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EU says Brexit transition must finish by end of 2020

The EU’s chief Brexit negotiator delighted Eurosceptics yesterday by declaring that Britain’s transition out of the bloc must be completed by the end of 2020.

Michel Barnier ruled out a lengthy transition period, saying Brussels would not allow it to last for more than 21 months after the UK formally leaves in March 2019.

His intervention was welcomed by Eurosceptic MPs worried that it could take years for the UK to finally extricate itself from the EU.

However, Mr Barnier also delivered a stark warning on trade, claiming that the UK could not rely on the EU to help it continue around 750 EU international agreements – including dozens of free trade deals – during the transition period.

The EU’s chief Brexit negotiator Michel Barnier delighted Eurosceptics yesterday by declaring that Britain’s transition out of the bloc must be completed by the end of 2020

He said it would not be ‘logical’ to extend Britain’s effective membership of the EU beyond December 2020 when the current seven-year budget period runs out.

His stance is a blow to the Confederation of British Industry, which called for a three-year transition. Some Treasury officials have even floated the idea of a transition phase lasting as long as five years.

But Eurosceptic Tory MP Peter Bone said: ‘It is good news. If we need an implementation period then it should be as short as possible. 

‘The idea of leaving when the budget period ends makes sense and I hope we will hear no more of the idea that we could be locked in for years on end.’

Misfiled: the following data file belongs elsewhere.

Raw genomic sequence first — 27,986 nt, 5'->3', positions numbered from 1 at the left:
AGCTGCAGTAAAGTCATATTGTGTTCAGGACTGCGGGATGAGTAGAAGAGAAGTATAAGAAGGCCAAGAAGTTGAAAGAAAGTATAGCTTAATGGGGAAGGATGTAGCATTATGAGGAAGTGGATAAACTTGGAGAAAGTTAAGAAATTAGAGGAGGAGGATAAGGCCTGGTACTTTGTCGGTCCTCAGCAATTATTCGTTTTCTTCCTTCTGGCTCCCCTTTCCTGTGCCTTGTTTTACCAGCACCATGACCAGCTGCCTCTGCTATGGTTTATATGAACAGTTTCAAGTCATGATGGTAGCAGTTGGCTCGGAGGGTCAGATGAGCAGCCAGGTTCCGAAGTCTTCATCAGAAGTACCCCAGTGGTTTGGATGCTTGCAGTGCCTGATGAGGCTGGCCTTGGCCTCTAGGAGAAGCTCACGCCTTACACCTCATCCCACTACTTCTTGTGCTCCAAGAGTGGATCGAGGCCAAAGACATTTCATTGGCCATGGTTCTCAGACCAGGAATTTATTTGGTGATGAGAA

Theresa May has previously said that she favours an ‘implementation period’ lasting for ‘about two years’.

Downing Street yesterday described Mr Barnier’s comments as an ‘opening position’, and made it clear that Mrs May reserved the right to seek a slightly longer transition.

Speaking to MPs, the Prime Minister said: ‘We are about to start the negotiations. Obviously what we have seen today is that position come from the EU. We will be quickly into negotiations about what the transition period should cover.’

Publishing the EU’s negotiating guidelines yesterday, Mr Barnier warned that the UK could not rely on Brussels and the other countries involved to help it ‘roll over’, or continue, the 750 EU international agreements during the transition period.

Mr Barnier ruled out a lengthy transition period, capping it at 21 months. Mrs May said she reserved the right to seek a slightly longer transition

Mr Barnier ruled out a lengthy transition period, capping it at 21 months. Mrs May said she reserved the right to seek a slightly longer transition

He said that Britain should prepare for a huge administrative challenge to renegotiate the wave of deals.

He also indirectly poked fun at Liam Fox, suggesting the Tory minister’s international trade department is not yet ready to undertake the diplomatic blitz which could have a significant economic effect.

‘It will be up to the [European] Council to appraise the feasibility, the value, the need for the UK to be able to continue to benefit during this period from some of these agreements,’ he said.